Working Papers

2007 06

Bong Hits 4 Bollard

The RBNZ has issued an op-ed style article designed to explain its intervention in foreign exchange markets.  The article signals a departure from the RBNZ’s usual standards of openness and transparency, stating that:

Foreign exchange intervention is an ongoing process and the Bank will not be commenting publicly on its specific intervention activities.

Instead, analysts will have to rely on the RBNZ’s financial accounts to infer the scale of intervention.  This lack of transparency from the RBNZ is counter-productive, since the Bank is denying itself the benefit of an announcement effect when it intervenes.  Since the first intervention on June 11, market participants have only been guessing at whether the RBNZ is in the market.  For example, the RBNZ was rumoured to be selling in New York trade last Friday, although you would be hard pressed to discern this from the price action in NZD.

The statement argues that:

Intervention operates at the margin, affecting the balance of demand and supply for the New Zealand dollar. It can have an immediate downward impact on the exchange rate as it did on 11 June. That can help to moderate the ‘peaks’ in the exchange and the length of time we spend at peak levels. It does not attempt to defend a particular level of the exchange rate. Rather it sends a signal that, in the Bank’s view, the exchange rate is out of alignment with the economic fundamentals. Those speculating in the New Zealand dollar need to be aware that the exchange rate is not a one-way bet; they need to be cautious.

The statement neglects to mention that both NZD-USD and the NZD TWI are now significantly higher than they were when the RBNZ first intervened on June 11.  The ‘immediate downside impact’ is proving very short-lived.  Adding another seller to what is a reasonably deep and liquid market does not significantly change the price dynamics for the NZD.  Most traders see RBNZ intervention as an opportunity to get set at better levels rather than a significant downside risk to the currency.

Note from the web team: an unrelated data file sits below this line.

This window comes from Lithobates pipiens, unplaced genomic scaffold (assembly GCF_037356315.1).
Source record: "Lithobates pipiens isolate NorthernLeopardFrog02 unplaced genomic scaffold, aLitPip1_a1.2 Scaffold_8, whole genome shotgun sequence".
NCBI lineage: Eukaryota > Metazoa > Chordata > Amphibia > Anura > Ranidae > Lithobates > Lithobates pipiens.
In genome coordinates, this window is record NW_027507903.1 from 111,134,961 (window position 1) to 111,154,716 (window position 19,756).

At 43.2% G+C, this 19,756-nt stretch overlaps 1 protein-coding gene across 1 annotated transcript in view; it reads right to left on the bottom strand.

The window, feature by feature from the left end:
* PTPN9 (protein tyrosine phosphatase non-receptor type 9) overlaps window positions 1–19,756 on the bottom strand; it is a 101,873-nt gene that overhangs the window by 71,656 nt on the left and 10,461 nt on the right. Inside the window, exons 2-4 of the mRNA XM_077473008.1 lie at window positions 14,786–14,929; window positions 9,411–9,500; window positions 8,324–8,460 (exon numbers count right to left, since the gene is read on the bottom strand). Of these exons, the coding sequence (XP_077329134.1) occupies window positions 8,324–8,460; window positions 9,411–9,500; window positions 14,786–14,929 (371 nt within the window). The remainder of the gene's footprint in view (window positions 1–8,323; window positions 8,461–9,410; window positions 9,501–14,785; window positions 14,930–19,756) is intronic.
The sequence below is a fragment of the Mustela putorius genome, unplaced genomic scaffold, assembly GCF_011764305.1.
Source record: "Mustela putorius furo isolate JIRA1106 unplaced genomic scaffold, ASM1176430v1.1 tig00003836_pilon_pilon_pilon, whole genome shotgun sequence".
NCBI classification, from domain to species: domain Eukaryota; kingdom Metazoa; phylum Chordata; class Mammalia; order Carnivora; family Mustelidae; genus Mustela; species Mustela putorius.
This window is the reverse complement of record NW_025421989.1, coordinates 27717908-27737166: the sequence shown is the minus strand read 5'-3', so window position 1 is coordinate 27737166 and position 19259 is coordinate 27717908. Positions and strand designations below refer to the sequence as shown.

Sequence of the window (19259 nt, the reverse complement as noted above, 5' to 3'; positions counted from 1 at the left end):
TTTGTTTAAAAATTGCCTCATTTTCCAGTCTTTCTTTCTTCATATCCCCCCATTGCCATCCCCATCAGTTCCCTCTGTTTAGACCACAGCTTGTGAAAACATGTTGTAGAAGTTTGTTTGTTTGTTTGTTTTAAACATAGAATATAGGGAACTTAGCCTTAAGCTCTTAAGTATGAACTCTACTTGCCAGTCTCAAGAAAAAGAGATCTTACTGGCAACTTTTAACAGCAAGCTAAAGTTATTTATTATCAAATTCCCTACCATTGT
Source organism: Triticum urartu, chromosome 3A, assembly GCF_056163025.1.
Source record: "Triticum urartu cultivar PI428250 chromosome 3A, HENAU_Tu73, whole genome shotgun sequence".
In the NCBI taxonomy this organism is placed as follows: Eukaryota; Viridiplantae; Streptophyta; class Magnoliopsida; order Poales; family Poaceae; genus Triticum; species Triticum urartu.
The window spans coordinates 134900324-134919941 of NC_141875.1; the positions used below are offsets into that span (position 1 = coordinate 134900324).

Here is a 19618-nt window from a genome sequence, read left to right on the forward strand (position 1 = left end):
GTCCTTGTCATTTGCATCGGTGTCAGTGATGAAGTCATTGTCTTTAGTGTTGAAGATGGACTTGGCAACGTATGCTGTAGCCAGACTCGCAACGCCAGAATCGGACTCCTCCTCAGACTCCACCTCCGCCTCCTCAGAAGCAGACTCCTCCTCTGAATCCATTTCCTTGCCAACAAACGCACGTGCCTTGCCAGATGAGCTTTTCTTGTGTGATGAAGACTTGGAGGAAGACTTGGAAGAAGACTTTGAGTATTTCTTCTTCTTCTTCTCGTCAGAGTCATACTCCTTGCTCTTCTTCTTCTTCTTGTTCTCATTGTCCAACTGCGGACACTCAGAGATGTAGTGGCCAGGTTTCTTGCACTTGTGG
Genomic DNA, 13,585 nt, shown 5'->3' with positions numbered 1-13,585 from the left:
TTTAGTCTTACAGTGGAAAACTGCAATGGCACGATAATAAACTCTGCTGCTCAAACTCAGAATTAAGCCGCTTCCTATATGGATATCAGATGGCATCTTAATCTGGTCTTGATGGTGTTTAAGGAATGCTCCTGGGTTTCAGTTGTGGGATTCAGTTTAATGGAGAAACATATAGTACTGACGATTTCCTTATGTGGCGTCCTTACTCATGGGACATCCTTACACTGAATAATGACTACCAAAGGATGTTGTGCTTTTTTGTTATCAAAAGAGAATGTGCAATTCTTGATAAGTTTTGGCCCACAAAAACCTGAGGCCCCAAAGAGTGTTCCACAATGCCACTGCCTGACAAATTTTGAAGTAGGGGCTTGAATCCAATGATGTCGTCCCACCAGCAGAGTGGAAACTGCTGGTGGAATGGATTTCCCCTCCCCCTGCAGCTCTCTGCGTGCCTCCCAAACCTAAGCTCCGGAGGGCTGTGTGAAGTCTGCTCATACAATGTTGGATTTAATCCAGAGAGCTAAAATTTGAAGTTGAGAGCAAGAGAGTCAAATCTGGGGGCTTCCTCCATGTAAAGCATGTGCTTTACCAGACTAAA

The RBNZ is correct in noting that RBNZ intervention is not constrained by its ability to supply New Zealand dollars, contrary to media reports that erroneously suggested that the RBNZ’s foreign exchange reserves are a constraint.  But RBNZ intervention is effectively constrained by the current stance of monetary policy.  The RBNZ has sought to argue that intervention is both independent from, but complementary with, monetary policy.  But it should be obvious that the RBNZ’s intervention to sell the NZD is at cross purposes with the current stance of monetary policy.

Walter Bagehot once said in relation to capital inflows that ‘eight percent will bring gold from the moon.’  With an official cash rate of 8.00% and threatening to go higher, the RBNZ will face an uphill battle containing further NZD appreciation through intervention.

posted on 27 June 2007 by skirchner in Economics, Financial Markets

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Austrianism or Agnosticism at the BIS?

The WSJ’s Greg Ip claims that:

Although the concluding chapter of the BIS’s latest annual report, released Sunday, never mentions the Austrian school, it is suffused with its influence.

My own reading of it would suggest that it is studiously agnostic on most issues.  We have previously had occasion to ridicule the notion of the BIS as a home of Austrian School thinking.  Greg Ip says that: